In modern America, it’s time to mine richer material than the tired American Slave Story that chains them. Here are the thought leaders who will take us there.
These are divided times – toxic. We live in the midst of a spiritual, emotional, physical and psychological assault on our well-being – all of us, white and black, national and global, republican and democrat, poor and wealthy, angry and well-adjusted… humanity. This is an age in which our enemies are not only all around but mostly within. We are at war within ourselves. We deal in hell and with demons. The struggle is spiritual. What does it say when the quintessential everyman, Renaissance Man, Parts Unknown explorer Anthony Bourdain will hang himself in his Kaysersberg, France, room at the advanced age of 61? Is that the summation of his wisdom? Is that someone who “has it all”? Or are we all illing? What does it say when the thugs and gangsters as Donald Trump and Kim Jong-un are seen as the men of peace? Who are we? Why are we doing this to ourselves?
In America, the complex soul of our world (or, at least, a central artery or the world’s mirror), what is the story that we keep telling ourselves, with which we keep creating and recreating our traumas? Why are suicide rates up 30% since 1999 at the turn of the millennium? The daily, weekly and monthly incarceration and murdering of black bodies by police enforcement is a ritual central to the existence of the American citizen; “we enslave and murder black lives, therefore we are.” The Indigenous populations of the United States of America are remanded to reservations after the holocaust of their kind. That’s how this system was founded. Freedom so eloquently stated in the Declaration of Independence and Constitution is relative to what? Slavery? Or as our beloved spirit Toni Morrison stated in her 1992 literary expose, Playing in the Dark: Whiteness and the Literary Imagination:
“Race has become metaphorical – a way of referring to and disguising forces, events, classes, and expressions of social decay and economic division far more threatening to the body politic than biological ‘race’ ever was.”
In 2016, Nate Parker’s The Birth of a Nation retold, reimagined and recontextualised DW Griffith’s controversial Civil War epic of the same name, Hollywood’s first movie in 1915, as he reincarnated ancestor Nat Turner. In the original, a Confederate colonel of the Civil War is the founder of the Ku Klux Klan.
2016’s The Birth of a Nation was a reset on the Hollywood industrial complex’s original 1915 Birth of a Nation lie. Earlier that year, the Roots television miniseries reimagined Alex Haley’s classic novel telling the epic multi-generational story of Kunta Kinte and his Gambian tribesmen. Later in 2016, it was Free State of Jones telling the 1863 true story of Newt Knight (played by woke and conscientious veteran of A Time to Kill, Matthew McConaughey), a Confederate army deserter who leads a band of runaway slaves, deserters and women in an armed rebellion against the Confederacy (the antebellum ghost of whose angry chants of “Make America Great Again, Make America Great Again!” rise as a presidential campaign slogan). Nate Parker’s The Birth of a Nation reset the American story for American cinematic history and rebooted Hollywood from the 20th Century 1776. The Birth of a Nation told the story of Nat Turner who leads a violent and historic revolt in Southampton County, Mississippi, 21st Century America. As perception is reality, we are in the midst of that spiritual reality, day by day, year by year, century by century. What is “Make America Great Again” if not a clarion call to the “good old days” of standardised discrimination and systemic racism, a reinstitution of those spiritually bankrupt practices? Isn’t it just the trump card for white privilege – aka, white terrorism?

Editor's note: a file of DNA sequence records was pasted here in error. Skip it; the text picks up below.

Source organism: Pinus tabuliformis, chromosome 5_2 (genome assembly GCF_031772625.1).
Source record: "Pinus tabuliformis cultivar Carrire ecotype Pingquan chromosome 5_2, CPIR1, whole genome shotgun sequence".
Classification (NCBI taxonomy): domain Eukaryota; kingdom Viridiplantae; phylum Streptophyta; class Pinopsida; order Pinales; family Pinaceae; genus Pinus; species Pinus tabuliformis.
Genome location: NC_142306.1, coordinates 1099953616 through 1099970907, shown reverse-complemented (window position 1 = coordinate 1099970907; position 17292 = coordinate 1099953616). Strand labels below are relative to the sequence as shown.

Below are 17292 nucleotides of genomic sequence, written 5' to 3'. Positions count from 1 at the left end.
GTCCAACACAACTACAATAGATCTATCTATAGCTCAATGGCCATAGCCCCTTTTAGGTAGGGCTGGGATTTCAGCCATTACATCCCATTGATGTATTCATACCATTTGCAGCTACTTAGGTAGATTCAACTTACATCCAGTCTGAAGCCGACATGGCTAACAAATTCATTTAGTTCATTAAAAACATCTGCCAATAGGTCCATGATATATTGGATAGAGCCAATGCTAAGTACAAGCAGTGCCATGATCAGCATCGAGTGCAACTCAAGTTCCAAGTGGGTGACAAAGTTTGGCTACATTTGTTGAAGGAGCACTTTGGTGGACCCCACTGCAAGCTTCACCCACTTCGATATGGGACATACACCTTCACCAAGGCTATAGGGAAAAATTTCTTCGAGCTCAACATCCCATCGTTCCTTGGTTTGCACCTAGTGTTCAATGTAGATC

The coup de grâce to business as usual in the Hollywood industrial complex, however, is Ryan Coogler’s adaptation of MCU’s Black Panther earlier this year. That film succeeds in raising the veil of superficiality in which Africa is associated with war, poverty, pestilence and the Maafa, the African holocaust, or the “destruction of human possibility involved redefining African humanity to the world, poisoning past, present and future relations with others who only know us through this stereotyping and thus damaging the truly human relations among peoples.” (Letter by Maulana Karenga, 2001) That movie, based upon characters envisioned by Stan Lee and Jack Kirby at the height of the Civil Rights movement (read: spiritual battle), tells the truth that is a gateway to a future of unlimited possibility. It tells the truths of our collective past, of kings and queens from a continent that is the birthplace of all empires, civilisations and cultures.
The retelling of the Nat Turner slave rebellion, or the recontextualising of Martin Luther King’s Selma (Ava Duveruney, 2014) were only a beginning. They do as Ryan Coogler’s brilliant Creed did to renew the Horatio Alger story of overcoming tribulation for the 21st century. Just as Creed renewed Rocky Balboa’s American story (riffing off the story of Muhammad Ali’s vanquished foe Chuck Wepner) of struggle and hardship to eventual triumph from the 20th century analogue to those higher frequencies of the 21st, The Birth of a Nation rebirthed power of the Hollywood industry even if the conflict surrounding its director debuted the movie as inauspicious. Just as the 18th century’s George Washington was revised by the 20th’s Franklin D Roosevelt and then Barack Obama in the 21st, Nate Parker’s The Birth of a Nation, retold the story of degradation of the human spirit with its complete redemption, a sacrifice, no different from the sacrifices of Martin Luther King Jr and Malcolm X. But we Americans have much further to go.
The challenges with the American Slave Story is that it chains us all to a past. It shackles and locks us to the guilt, shame, anger – rage associated with America’s deplorable hell birthing.